On the other hand we're talking about situations where someone is inviting their coworkers to BDSM parties. While (as I said above) I think this can be ok if the asker already knows the askee is into this kind of thing, consider the more dubious cases where the asker doesn't:
A: I'm putting together a BDSM party this weekend, let me know if that's the sort of thing you might be into.
B: Um, no thanks.
How B feels here depends mostly on their likely-uninformed understanding of what happens at these parties.
I have had an influential senior EA explicitly deny support for my project because they didn't like my opinions and decided on my behalf that I wasn't going to suitably change them (obviously I can't be very specific, not least because they didn't tell me which opinions were unacceptable, so I can't say much to show whether this might have been justified in my case. But for the record, I'm not into justifying oppression, harassing people, defrauding people, or any of the classic reasons to kick someone out of an EA party)
I would be a lot more comfortable putting my name and more details to this anecdote if the general attitude of senior EA staff was more 'shit, all these anecdotes should strongly update us towards the belief that this happens. We should actively try to find out about such cases and do something about them' rather than 'we polled each other and everyone said they hadn't done this, so I guess it doesn't happen'.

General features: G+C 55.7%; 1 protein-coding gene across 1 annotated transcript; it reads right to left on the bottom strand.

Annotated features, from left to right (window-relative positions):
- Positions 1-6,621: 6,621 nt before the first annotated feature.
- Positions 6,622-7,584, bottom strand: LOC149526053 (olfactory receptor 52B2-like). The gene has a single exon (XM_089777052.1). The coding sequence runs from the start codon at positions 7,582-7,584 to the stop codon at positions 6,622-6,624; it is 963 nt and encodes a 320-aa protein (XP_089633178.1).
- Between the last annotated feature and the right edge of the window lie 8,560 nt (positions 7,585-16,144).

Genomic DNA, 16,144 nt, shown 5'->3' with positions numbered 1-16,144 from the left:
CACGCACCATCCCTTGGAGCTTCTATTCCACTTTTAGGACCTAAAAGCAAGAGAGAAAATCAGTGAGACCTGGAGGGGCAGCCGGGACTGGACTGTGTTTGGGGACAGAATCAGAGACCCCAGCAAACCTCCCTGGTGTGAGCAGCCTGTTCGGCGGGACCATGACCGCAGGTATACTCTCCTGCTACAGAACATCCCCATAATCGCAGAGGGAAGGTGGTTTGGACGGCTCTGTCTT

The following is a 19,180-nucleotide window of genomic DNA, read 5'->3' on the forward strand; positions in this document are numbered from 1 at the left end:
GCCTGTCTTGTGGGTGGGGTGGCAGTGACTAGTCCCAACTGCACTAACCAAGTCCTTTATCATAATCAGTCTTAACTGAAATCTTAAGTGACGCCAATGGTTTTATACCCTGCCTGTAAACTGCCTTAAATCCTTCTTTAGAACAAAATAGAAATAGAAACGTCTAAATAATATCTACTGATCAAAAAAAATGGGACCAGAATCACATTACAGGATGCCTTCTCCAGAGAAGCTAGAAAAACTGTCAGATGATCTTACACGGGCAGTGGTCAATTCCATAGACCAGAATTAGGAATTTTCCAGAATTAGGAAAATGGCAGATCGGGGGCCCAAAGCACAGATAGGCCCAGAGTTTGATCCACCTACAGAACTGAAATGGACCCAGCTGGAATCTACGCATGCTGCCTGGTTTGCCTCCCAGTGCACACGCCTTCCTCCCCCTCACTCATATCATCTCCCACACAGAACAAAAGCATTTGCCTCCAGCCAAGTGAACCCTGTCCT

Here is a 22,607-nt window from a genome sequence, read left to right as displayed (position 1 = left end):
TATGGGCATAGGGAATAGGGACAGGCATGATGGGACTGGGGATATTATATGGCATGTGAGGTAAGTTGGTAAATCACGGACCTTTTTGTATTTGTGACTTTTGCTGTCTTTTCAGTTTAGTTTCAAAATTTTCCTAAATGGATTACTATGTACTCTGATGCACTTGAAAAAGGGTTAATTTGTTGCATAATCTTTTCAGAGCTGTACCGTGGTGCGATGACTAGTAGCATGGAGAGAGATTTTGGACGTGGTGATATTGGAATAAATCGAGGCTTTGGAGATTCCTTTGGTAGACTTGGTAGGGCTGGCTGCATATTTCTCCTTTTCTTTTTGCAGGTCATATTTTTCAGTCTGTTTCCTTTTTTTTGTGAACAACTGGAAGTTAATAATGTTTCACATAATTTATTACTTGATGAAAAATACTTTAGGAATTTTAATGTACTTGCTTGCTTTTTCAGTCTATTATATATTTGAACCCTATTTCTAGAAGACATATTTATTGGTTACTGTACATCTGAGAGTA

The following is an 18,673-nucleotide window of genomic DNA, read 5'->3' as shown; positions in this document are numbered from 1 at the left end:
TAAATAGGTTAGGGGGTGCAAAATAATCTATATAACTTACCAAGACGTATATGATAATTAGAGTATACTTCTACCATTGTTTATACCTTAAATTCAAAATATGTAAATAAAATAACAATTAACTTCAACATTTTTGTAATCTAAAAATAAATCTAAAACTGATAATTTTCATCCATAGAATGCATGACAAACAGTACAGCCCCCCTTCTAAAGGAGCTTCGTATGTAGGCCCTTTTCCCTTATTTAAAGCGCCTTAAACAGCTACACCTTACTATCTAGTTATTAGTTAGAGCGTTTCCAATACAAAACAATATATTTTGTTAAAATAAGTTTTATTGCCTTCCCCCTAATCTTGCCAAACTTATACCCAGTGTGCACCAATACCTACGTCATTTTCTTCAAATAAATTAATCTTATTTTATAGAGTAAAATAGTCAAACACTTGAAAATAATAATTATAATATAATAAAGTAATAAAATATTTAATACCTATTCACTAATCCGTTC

Maybe there's nothing more they could actually do; but until they figure something out I will feel compelled to use a burner account for certain criticisms.
How is anonymous posting any different in this regard than self-censoring by not posting at all? People don't owe anyone their thoughts on the Forum, and deciding to be silent (or post anonymously) isn't "tricking people".
If anyone wants me to validate their otherwise anonymous account I'd be happy to do that.
I think as this place becomes a place that gets quoted in external publications more it will be harder to speak freely as a named account without a lot of practice, a very thick skin. I don't really know what to do here.
I have spent so long on twitter that I red team almost everything I say for "being able to be taken out of context" even while trying to be very honest and straightforward. If one hasn't done this work, then it seems easy to avoid the anxiety of being quoted as "a forum commenter, Adam Parsons thought" by saying things anonymously.
I mean, perhaps easier said than done, but some of my main advice would be: grow a thicker skin, and spend less time anxiously refreshing social media or focusing your attention on low-quality hit pieces.